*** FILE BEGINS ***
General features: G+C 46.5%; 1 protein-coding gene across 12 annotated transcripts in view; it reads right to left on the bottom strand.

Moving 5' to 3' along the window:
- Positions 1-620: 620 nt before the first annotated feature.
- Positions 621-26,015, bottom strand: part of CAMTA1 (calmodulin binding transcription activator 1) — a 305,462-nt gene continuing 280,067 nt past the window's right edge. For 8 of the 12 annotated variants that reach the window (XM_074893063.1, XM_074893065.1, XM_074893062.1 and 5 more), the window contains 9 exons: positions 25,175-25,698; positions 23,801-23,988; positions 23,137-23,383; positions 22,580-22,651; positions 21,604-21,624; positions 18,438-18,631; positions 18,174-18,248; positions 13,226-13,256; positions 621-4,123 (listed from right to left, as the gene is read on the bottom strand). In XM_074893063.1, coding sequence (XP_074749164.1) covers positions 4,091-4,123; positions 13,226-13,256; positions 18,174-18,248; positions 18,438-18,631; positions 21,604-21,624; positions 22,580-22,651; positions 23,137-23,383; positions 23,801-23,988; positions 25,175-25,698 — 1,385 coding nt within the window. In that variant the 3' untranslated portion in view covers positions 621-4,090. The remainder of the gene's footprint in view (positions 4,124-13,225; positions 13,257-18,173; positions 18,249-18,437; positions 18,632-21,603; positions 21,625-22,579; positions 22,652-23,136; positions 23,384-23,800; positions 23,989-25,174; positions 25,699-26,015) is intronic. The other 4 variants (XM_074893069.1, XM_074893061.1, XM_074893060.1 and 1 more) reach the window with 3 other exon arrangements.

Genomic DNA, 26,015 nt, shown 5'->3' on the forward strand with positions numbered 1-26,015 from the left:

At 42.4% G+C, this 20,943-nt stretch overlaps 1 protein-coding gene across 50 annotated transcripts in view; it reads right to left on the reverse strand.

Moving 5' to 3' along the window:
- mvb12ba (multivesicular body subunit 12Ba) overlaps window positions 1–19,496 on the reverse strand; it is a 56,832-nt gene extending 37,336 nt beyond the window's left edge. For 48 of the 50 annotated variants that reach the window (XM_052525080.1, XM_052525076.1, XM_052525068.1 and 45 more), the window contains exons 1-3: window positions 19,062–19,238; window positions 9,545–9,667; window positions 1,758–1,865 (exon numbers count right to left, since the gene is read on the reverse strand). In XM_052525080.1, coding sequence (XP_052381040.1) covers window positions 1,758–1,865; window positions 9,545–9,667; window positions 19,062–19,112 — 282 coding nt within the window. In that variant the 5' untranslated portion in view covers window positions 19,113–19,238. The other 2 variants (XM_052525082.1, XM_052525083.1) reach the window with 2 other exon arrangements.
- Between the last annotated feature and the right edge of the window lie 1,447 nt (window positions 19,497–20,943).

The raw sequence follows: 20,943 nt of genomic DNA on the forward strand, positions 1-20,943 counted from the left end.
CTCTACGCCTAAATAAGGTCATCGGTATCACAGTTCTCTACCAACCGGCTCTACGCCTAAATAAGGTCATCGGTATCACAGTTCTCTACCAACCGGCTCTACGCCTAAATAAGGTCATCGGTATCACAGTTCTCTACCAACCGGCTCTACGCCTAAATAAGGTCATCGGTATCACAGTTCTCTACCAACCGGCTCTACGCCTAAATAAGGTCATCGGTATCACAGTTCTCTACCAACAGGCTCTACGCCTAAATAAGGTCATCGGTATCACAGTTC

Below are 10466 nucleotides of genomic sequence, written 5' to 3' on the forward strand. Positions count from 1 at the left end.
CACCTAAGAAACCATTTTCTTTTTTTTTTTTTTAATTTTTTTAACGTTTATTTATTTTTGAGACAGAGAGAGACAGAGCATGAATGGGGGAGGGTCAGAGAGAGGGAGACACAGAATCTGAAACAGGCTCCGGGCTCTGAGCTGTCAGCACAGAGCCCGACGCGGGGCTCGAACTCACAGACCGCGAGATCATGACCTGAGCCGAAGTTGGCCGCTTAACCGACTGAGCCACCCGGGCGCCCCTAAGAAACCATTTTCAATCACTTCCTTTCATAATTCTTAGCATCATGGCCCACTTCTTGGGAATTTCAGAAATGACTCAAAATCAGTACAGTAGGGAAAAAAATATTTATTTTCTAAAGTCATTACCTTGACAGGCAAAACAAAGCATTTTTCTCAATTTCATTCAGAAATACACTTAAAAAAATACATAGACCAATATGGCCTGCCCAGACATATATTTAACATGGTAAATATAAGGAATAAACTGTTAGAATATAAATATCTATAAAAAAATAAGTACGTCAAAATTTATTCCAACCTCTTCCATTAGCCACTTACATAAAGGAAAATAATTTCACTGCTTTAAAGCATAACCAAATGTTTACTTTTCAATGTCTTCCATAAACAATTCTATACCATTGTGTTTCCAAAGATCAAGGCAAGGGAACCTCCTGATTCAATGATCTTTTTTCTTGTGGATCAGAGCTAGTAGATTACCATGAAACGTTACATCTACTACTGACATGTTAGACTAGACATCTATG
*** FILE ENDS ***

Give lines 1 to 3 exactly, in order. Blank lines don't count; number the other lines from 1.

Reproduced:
General features: G+C 46.5%; 1 protein-coding gene across 12 annotated transcripts in view; it reads right to left on the bottom strand.

Moving 5' to 3' along the window:
- Positions 1-620: 620 nt before the first annotated feature.